Challenging Beijing’s Dominance in Rare Earths Requires Industries to Avoid Sourcing From China: Analysts

Challenging Beijing’s Dominance in Rare Earths Requires Industries to Avoid Sourcing From China: Analysts
Rod Colwell, CEO of Controlled Thermal Resources (R), and Tracy Sizemore, the company's Global Director of Battery Materials, walk along geothermal mud pots near the shore of the Salton Sea, where the company is mining for lithium, in Niland, Calif., on July 15, 2021. (Marcio Jose Sanchez/AP Photo)
Michael Washburn

China is at the very top of global supply chains essential to the mining, refining, packaging, shipment, and sale of rare earth metals used for semiconductors, electric vehicles, and other growing industries. The only way to prevent Beijing’s total consolidation of this dominance is for consumer industries to change their trading relationships and instead source from the United States, Australia, and other democratic nations, even if they must sometimes pay more, panelists said at a hearing hosted by the U.S–China Economic and Security Review Commission on June 9.

The hearing, titled “U.S.–China Competition in Global Supply Chains,” featured extensive testimony on how China’s control of global markets is likely to grow as demand continues to rise for semiconductors, computers, fiber optics, electric cars, medical and pharmaceutical devices, and numerous other products. China’s dominance already extends far, the panelists stated.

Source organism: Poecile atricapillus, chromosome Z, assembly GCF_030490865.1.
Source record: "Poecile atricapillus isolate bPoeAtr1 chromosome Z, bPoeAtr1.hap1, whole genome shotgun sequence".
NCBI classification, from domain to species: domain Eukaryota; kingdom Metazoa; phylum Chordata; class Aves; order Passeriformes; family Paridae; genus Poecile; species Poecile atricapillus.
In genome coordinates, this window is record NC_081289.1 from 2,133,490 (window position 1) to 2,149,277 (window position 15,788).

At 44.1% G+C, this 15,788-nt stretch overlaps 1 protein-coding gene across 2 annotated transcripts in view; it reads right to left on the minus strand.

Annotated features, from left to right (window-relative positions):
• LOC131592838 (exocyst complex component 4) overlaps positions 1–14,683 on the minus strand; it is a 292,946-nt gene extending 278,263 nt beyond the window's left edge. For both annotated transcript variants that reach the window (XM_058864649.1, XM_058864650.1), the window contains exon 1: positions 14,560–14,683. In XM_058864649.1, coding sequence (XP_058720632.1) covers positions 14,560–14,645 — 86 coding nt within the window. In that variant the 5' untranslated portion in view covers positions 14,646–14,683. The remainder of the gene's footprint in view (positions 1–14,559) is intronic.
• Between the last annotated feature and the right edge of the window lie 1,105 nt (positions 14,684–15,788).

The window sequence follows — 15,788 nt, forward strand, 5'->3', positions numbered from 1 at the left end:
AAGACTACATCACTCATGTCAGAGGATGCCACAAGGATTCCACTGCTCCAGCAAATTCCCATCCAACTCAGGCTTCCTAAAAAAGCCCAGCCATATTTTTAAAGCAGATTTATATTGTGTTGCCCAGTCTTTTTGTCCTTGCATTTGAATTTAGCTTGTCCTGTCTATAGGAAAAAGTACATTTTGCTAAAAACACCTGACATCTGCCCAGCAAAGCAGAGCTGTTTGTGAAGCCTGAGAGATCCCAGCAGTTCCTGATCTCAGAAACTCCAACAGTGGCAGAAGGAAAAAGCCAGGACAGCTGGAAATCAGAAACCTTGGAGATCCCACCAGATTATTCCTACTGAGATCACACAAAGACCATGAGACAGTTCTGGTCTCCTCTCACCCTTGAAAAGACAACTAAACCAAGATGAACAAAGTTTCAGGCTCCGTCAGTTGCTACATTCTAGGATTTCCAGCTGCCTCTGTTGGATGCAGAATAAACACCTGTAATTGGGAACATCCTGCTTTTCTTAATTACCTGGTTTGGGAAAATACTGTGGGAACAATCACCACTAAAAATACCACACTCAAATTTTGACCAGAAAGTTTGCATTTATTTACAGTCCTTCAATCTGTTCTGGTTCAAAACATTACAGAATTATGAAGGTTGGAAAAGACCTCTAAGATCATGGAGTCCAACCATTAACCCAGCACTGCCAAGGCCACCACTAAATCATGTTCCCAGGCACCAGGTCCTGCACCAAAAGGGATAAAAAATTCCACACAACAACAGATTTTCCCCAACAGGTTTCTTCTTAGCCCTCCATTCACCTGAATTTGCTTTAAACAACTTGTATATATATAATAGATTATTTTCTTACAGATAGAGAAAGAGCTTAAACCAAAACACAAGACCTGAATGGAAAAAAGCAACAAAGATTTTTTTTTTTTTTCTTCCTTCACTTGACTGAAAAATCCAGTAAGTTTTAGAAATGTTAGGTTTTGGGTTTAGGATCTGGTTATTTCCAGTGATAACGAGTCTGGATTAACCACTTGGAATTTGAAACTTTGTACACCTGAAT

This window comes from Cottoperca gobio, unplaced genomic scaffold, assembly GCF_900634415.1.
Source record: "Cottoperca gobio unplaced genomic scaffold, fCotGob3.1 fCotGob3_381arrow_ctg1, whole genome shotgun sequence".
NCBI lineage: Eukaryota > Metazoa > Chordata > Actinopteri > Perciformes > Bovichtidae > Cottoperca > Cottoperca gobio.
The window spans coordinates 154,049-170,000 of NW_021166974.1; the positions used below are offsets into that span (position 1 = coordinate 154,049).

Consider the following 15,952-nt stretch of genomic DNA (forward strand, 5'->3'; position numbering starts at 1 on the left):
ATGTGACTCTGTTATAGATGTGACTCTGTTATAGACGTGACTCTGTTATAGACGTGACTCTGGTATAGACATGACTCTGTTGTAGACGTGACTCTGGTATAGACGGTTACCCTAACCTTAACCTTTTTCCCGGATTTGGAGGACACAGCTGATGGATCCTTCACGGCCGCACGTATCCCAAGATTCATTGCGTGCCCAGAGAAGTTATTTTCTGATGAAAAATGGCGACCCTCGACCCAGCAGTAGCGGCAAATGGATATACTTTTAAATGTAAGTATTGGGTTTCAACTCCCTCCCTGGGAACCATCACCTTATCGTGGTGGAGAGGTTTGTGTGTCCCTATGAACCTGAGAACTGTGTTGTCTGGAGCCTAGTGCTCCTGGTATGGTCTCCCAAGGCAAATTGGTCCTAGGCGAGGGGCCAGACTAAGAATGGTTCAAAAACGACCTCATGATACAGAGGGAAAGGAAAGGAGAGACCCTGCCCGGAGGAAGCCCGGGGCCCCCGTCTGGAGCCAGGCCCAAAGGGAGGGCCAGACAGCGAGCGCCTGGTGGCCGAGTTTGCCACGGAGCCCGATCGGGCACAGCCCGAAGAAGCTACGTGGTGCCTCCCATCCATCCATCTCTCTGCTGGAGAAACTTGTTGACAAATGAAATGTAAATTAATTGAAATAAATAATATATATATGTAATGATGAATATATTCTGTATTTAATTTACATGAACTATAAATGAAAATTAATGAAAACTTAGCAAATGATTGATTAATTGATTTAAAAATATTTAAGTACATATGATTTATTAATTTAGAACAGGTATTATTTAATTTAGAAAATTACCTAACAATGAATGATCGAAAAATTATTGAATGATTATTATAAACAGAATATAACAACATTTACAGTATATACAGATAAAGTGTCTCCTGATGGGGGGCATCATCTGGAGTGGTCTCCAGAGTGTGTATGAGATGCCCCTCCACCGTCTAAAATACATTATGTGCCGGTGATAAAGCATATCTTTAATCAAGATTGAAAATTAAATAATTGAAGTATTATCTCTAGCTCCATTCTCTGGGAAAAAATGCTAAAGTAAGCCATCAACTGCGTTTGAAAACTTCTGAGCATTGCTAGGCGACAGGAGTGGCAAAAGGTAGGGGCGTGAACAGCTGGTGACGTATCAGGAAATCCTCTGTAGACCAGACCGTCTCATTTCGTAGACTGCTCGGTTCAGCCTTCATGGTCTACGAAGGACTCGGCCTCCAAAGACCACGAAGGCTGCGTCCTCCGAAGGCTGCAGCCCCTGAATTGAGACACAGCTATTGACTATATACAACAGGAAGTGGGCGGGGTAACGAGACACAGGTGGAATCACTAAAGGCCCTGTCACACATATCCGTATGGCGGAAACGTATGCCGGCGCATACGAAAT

“Today, China holds the commanding position in the global rare earth supply chains, from mining to processing to end uses,” said Kristin Vekasi, a professor of political science at the University of Maine.

“China currently controls 50 percent to 60 percent of global rare earth mining, 80 percent to 90 percent of the market in the intermediate processing stage where the elements are separated and refined into metals and alloys, and at least 60 percent to 70 percent in downstream manufacturing for products like permanent magnets.”

She stated that since current trends are highly favorable to China’s continued control, it’s unlikely that the regime in Beijing will cede ground to geopolitical rivals anytime soon.

“It’s estimated that in coming decades, demand for rare earths will increase by an order of four to eight at least, especially for rare earths that are used in permanent magnets like neodymium. Increases in demand are largely due to green technologies” such as electric motors and wind turbines, Vekasi said.

She singled out the health, defense, and consumer electronics sectors as prime consumers of the rare earth metals whose mining and refining China has come to dominate.

Growing Concern